Inside the dry sauna, I sit patiently watching the clock pass the nine minute mark. I try to stay twelve minutes but the heat is rushing over my entire body like a blanket. I feel like I am melting but I remain calm in order that I can prepare for the shock of the cold tub.
I watch the still water in the plunge and without thinking about it, I submerge myself. The 18℃ water rushes around my body and without time to think your body is adjusting to a fast cooling. I lay back and submerge my neck and head watching the sky.The water is cold but I am comfortable as long as I stay still. The tub’s water is rushing in at colder temperatures to compensate. It is a chilly moment in time, an ice-cube moment.
The cold water immediately constricts blood vessels and decreases metabolic activity, as the cold water causes your blood to move to your organs to keep them warm. Your blood network is working rapidly and flushing out toxins. Can you imagine the blood flow, it is tremendous and the body works hard to pump your blood, a blood rush!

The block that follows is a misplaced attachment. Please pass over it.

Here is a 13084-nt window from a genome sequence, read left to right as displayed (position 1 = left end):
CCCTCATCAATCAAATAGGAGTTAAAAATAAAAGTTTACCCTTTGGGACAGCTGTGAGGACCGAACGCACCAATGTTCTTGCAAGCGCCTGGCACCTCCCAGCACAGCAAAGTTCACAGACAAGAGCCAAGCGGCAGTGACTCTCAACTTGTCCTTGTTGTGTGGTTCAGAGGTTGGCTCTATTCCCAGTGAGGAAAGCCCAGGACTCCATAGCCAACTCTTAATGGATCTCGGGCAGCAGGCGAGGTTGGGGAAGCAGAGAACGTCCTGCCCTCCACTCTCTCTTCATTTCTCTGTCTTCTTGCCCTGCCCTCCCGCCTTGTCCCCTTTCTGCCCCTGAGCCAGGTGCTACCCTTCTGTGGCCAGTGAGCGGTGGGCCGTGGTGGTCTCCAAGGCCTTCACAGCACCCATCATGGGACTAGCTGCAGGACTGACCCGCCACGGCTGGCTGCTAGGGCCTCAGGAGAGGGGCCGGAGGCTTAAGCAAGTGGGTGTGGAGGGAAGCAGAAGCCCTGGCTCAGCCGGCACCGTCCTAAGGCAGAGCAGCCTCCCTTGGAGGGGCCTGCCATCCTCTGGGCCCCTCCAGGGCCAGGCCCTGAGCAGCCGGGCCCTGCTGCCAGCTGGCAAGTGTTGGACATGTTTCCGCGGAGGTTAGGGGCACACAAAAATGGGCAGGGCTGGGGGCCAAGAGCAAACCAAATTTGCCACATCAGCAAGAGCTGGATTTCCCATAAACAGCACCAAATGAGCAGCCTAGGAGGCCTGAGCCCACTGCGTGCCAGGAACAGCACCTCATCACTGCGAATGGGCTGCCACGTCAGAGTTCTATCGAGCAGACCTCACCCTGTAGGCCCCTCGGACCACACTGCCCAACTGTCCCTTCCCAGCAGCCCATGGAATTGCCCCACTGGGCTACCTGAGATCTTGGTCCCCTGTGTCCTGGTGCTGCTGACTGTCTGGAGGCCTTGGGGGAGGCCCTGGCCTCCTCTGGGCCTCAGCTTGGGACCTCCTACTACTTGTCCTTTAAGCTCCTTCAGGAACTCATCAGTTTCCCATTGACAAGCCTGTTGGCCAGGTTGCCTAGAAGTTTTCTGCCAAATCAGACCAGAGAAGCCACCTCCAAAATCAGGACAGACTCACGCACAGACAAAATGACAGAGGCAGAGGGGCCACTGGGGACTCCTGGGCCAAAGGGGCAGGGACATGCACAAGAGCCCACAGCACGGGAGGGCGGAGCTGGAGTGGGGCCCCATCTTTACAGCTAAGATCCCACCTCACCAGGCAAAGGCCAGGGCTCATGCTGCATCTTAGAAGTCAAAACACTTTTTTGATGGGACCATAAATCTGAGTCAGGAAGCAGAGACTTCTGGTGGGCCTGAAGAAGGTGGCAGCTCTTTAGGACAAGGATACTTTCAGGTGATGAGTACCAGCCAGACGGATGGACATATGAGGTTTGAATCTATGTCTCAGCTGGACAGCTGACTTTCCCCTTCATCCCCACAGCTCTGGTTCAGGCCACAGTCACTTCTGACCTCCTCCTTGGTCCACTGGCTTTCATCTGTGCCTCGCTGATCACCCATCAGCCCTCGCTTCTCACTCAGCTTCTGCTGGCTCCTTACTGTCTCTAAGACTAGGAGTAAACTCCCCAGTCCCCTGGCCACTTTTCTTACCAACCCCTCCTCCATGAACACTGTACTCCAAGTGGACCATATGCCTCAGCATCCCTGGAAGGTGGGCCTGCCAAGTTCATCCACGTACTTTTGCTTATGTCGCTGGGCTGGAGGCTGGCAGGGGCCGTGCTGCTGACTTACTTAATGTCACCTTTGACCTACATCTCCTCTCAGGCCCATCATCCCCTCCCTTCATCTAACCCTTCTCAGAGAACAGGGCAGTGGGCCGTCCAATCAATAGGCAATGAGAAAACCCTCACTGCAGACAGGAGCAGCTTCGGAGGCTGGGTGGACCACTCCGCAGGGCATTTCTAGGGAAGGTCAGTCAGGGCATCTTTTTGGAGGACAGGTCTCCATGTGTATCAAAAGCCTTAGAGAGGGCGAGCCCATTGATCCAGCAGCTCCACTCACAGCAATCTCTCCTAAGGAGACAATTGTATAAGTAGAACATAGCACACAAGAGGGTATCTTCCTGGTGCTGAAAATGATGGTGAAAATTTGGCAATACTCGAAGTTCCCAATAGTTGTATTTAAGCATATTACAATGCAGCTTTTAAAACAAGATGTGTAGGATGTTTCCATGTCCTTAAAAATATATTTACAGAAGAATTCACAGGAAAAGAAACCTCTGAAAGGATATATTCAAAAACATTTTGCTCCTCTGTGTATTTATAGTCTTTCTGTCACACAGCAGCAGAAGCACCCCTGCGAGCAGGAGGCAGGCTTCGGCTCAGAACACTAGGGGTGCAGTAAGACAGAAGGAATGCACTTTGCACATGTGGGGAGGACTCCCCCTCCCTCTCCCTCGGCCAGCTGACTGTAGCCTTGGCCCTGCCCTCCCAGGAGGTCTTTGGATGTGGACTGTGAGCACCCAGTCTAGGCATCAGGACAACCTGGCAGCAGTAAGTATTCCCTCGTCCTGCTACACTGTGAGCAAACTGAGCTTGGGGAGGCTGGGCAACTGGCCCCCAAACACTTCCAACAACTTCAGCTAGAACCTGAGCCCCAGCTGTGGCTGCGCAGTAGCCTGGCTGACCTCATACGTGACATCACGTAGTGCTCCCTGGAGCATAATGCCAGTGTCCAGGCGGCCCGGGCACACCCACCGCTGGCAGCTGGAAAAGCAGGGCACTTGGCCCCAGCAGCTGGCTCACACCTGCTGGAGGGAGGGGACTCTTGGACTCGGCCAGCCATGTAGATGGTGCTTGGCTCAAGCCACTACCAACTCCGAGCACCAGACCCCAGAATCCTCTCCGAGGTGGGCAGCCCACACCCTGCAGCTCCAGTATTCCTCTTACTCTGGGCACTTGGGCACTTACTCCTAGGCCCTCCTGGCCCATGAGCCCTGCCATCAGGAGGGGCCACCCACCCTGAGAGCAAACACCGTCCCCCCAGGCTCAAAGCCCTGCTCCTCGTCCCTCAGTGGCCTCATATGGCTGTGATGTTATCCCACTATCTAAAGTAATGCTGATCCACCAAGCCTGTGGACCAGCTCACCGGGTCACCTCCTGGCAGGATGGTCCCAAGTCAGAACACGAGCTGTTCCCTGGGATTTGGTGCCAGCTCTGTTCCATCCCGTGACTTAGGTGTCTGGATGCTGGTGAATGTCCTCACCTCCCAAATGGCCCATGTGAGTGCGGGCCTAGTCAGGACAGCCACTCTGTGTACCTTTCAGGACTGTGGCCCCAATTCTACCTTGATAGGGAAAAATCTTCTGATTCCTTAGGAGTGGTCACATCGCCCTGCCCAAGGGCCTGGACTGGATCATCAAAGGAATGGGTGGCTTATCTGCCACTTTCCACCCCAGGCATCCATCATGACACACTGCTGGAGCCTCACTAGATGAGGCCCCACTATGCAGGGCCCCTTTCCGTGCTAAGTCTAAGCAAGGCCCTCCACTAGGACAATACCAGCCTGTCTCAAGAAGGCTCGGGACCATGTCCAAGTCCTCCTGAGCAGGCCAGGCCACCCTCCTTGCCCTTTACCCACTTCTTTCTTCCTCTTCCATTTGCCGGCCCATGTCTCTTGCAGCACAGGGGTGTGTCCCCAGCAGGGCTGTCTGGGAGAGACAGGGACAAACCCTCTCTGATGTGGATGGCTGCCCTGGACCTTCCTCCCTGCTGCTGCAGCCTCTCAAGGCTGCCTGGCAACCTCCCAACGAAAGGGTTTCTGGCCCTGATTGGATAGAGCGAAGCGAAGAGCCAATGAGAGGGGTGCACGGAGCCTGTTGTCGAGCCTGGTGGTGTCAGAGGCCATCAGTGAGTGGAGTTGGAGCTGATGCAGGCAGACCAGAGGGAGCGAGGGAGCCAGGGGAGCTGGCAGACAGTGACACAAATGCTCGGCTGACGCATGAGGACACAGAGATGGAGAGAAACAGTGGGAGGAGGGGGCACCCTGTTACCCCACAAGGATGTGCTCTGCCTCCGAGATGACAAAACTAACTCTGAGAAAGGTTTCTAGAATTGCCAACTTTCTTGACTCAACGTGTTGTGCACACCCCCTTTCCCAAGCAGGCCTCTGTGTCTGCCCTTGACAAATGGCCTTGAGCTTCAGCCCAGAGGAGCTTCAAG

Once the skin is no longer in contact with the cold source, the underlying tissues warm up, causing a return of faster blood flow, which helps return the byproducts of cellular breakdown to the lymph system for efficient recycling by the body.
Researchers believe that the increased metabolic rate, which results from the body’s attempt to warm itself up, activates the immune system and releases more white blood cells in response.
When the body is slowly cooled, the effects of heat are reversed the heart calms, sweat pores close, dilated blood vessels contract and body temperature returns to normal.Your capillaries dilate permitting increased flow of blood to the skin in an attempt to draw heat from the surface and disperse it inside the body.
Categories: Life Cycles